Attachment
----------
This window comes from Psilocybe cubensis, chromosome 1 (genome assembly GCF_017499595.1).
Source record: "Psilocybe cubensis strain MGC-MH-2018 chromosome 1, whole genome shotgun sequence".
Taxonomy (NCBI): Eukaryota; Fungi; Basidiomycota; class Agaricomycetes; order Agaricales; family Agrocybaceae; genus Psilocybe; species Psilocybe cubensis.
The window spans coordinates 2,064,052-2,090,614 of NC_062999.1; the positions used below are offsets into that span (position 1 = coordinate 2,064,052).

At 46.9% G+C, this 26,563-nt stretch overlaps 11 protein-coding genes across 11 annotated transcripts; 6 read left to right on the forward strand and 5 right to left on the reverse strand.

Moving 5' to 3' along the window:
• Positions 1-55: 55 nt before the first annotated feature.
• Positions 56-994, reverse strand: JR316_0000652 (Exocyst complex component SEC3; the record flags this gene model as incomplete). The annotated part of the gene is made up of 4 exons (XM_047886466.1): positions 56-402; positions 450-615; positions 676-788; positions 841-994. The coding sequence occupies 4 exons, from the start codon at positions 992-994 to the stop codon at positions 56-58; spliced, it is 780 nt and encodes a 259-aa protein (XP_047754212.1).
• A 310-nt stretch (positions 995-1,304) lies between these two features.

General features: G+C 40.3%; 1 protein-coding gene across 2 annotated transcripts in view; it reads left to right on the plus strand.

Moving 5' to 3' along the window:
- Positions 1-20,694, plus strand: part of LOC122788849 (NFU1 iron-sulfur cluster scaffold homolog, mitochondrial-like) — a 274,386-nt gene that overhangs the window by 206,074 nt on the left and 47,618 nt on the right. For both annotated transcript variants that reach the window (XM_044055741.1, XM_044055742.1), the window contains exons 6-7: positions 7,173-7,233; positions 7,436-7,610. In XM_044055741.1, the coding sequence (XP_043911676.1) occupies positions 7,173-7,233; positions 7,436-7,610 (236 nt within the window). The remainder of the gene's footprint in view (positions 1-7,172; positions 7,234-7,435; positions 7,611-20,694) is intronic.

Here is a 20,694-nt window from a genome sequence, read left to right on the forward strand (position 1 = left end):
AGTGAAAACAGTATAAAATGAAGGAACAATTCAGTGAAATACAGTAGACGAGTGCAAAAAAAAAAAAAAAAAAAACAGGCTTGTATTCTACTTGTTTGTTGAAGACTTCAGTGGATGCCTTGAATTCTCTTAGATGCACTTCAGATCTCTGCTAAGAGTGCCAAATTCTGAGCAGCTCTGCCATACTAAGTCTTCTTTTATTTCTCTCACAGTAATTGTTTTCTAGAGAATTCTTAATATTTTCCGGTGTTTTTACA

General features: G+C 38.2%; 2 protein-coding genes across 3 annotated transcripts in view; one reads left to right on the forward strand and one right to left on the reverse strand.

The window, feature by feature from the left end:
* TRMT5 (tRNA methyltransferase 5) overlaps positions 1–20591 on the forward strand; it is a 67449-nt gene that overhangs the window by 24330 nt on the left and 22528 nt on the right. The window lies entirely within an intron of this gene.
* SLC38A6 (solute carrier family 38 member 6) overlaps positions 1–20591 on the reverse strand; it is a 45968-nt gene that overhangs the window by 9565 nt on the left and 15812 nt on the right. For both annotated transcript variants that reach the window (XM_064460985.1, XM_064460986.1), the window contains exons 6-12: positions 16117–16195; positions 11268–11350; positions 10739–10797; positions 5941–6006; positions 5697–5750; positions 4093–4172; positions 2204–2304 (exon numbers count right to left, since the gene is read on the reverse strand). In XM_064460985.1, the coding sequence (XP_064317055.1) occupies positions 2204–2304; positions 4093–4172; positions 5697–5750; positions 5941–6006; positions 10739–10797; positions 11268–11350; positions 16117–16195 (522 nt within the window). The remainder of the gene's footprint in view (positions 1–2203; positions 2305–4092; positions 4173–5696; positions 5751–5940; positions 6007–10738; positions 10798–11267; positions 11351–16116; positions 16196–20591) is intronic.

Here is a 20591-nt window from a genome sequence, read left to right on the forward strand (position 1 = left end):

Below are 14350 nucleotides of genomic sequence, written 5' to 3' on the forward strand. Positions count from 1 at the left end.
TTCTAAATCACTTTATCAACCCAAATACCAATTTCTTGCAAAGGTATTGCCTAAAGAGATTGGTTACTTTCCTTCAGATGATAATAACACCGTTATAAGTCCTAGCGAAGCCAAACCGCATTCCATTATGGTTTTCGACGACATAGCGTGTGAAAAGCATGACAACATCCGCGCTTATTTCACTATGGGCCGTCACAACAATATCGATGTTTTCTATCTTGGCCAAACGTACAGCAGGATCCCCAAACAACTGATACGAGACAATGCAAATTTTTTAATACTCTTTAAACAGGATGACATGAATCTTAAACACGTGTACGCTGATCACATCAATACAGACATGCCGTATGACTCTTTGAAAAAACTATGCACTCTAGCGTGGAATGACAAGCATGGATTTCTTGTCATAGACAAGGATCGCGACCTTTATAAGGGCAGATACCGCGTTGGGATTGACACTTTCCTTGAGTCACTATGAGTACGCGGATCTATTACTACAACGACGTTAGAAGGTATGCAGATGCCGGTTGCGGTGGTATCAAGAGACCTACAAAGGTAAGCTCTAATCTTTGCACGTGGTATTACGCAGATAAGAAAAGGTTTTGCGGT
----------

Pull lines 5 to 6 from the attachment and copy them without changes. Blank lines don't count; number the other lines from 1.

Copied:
At 46.9% G+C, this 26,563-nt stretch overlaps 11 protein-coding genes across 11 annotated transcripts; 6 read left to right on the forward strand and 5 right to left on the reverse strand.

Moving 5' to 3' along the window: